Holy Thursday, 2011, on a motorbike. The road in front of me stretched into the horizon. The wind roared like steady thunder in my ears. The air was warm and thick. Like riding through soothing balm. I can’t get enough of the smell of the air. I keep breathing in lungfuls of the countryside potpourri, trying to make sense out of the pleasant commotion it stirred inside me. Strange and familiar at the same time, it reeked of the ancient and primeval. The mingling sense of recognition and novelty fought one another in a stalemate. Like bumping into a long lost friend I’ve never met before. Like going back to memories that are not my own.
My destination is the Iwahig Prison and Penal Farm in Palawan to make good on a promise.
The previous year while riding south on the roads of Palawan, soaking in the scenery and the local wildlife (The occasional monitor lizard or bayawak crossing the road, a flattened snake roadkill in the shape of an ‘S’, a couple of squirrels darting into hiding, big birds gliding high up in the air), I saw a guy standing by the road with a juvenile python hanging over his neck. I drive past him, but after a couple of blocks I made a u-turn to take a closer look at his pet. The sun was mercilessly beating down on me anyway and he was standing under the welcoming shade of a giant Acacia tree.
He seemed delighted to have someone to talk to and was quite eager to tell me about his pet. It was only half its size when he found it and he fed and grew it to its present size. Nope, it doesn’t bite. It sheds it’s skin after a while, etc. He said that he was one of the many prisoners in the farm who were free to roam about and attend to farming and other kinds of agricultural work. He was in charge of taking care of itik (wild ducks). I didn’t have to say much to him. He carried the conversion all by himself and talked and talked like it was his first time to do so in ages, while the python over his shoulders watched us with its sleepy indifferent eyes. He said he ended up in prison for hacking a trespasser to death in Quezon Province. That it was deadly boring in the farm and that he longed to be free to go home someday.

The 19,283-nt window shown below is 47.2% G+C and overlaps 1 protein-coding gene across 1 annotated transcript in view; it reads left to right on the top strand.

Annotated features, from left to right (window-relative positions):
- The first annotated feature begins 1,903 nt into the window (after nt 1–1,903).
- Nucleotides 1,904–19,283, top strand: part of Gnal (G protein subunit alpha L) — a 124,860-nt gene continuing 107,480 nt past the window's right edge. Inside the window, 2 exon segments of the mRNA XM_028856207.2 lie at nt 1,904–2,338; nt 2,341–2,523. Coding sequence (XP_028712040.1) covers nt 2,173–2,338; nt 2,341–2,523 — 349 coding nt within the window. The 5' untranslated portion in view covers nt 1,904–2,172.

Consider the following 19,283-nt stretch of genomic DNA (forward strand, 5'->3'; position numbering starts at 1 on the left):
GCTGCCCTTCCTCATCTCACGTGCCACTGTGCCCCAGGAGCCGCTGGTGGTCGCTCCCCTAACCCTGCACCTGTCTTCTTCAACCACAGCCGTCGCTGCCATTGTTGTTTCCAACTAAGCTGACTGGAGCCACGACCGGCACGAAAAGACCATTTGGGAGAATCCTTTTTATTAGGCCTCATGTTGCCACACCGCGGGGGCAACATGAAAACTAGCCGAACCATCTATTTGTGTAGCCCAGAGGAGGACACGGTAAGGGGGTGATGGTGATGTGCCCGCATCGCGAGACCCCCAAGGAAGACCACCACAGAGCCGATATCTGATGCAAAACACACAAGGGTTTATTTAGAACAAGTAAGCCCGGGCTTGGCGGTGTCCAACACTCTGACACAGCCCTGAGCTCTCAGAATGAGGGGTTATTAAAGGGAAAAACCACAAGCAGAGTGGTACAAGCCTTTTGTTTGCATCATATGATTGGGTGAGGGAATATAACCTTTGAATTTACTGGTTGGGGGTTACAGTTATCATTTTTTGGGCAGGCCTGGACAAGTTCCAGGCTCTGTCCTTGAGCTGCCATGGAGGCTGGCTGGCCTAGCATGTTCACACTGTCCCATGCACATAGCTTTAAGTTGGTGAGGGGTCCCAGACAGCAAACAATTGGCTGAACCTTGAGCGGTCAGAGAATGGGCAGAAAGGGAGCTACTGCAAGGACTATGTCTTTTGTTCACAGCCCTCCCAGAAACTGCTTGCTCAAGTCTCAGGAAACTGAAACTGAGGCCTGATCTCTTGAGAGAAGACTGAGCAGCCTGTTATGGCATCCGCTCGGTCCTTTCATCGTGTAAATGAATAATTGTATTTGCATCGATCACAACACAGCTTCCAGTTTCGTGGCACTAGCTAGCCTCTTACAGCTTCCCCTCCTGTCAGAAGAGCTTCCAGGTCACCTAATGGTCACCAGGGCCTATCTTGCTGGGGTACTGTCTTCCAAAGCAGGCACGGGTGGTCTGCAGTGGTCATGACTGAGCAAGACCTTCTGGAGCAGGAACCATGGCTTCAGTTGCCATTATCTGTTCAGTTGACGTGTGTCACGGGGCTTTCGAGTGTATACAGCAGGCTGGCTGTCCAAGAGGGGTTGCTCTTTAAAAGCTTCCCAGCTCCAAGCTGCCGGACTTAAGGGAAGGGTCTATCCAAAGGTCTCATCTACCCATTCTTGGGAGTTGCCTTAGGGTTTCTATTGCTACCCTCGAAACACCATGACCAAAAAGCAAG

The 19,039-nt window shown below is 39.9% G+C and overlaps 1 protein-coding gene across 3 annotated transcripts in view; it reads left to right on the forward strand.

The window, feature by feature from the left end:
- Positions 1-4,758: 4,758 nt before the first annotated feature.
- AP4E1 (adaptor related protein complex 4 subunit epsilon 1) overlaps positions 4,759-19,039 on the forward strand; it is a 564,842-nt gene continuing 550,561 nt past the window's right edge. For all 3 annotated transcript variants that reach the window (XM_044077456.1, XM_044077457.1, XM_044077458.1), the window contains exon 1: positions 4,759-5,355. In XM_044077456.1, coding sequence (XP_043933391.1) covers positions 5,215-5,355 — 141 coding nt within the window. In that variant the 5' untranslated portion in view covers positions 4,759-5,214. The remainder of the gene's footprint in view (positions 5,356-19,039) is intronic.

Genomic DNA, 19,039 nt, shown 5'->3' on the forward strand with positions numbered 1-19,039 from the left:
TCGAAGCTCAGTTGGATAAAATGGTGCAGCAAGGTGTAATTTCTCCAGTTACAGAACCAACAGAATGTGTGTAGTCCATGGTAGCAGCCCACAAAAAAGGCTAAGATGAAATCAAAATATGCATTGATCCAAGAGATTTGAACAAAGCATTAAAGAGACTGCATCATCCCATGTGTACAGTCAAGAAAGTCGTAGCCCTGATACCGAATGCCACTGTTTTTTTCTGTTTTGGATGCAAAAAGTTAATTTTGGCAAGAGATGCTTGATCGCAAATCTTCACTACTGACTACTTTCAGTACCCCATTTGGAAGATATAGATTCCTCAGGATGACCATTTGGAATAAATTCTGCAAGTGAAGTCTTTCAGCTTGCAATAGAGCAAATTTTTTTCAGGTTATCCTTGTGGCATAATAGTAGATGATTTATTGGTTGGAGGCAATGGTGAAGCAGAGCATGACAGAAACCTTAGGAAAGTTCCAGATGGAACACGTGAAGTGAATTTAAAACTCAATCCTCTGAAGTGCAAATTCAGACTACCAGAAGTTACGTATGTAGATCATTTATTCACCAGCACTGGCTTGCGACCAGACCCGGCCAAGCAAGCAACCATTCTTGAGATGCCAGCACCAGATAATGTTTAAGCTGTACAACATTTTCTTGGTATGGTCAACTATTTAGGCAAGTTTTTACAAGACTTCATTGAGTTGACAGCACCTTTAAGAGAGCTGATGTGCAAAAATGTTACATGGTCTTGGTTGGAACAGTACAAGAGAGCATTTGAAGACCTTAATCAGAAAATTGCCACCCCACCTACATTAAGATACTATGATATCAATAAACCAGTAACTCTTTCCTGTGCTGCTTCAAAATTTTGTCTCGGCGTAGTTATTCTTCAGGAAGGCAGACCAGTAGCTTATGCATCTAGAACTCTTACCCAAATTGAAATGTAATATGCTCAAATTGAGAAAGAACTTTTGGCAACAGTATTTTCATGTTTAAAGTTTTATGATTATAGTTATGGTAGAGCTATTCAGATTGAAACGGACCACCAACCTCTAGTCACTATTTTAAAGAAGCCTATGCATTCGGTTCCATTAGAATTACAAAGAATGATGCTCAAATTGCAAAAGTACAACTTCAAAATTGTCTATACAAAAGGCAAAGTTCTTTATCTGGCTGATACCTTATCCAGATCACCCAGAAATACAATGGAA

I asked him if I could take a photo of his pet python and he was quite delighted to see the resulting image in my digicam’s display. He requested me to take a photo of him together with the python and I haven’t seen anybody as happy as he was upon seeing a few simple instant photographs. He wondered aloud if I could send him prints, and I said sure. Perhaps in gratitude for breaking the dreadful monotony of his days, he offered to catch me a ‘sqealer’ when I came back. I asked, what’s a squealer? He replied that they were quick-footed, reddish mice with long puffy tails. (Oh. Squirrels.)
Before leaving , I gave him some cash for graciously photographing me with his python. He lit up and flashed an all-teeth, ear-to-ear smile. He said he was going to use it to buy the nicest pair of footwear there is: Islander brand flip-flops.
A year later, I’m back on the same road carrying photo prints of my homicidal friend with his cold-blooded pal.
(To be continued)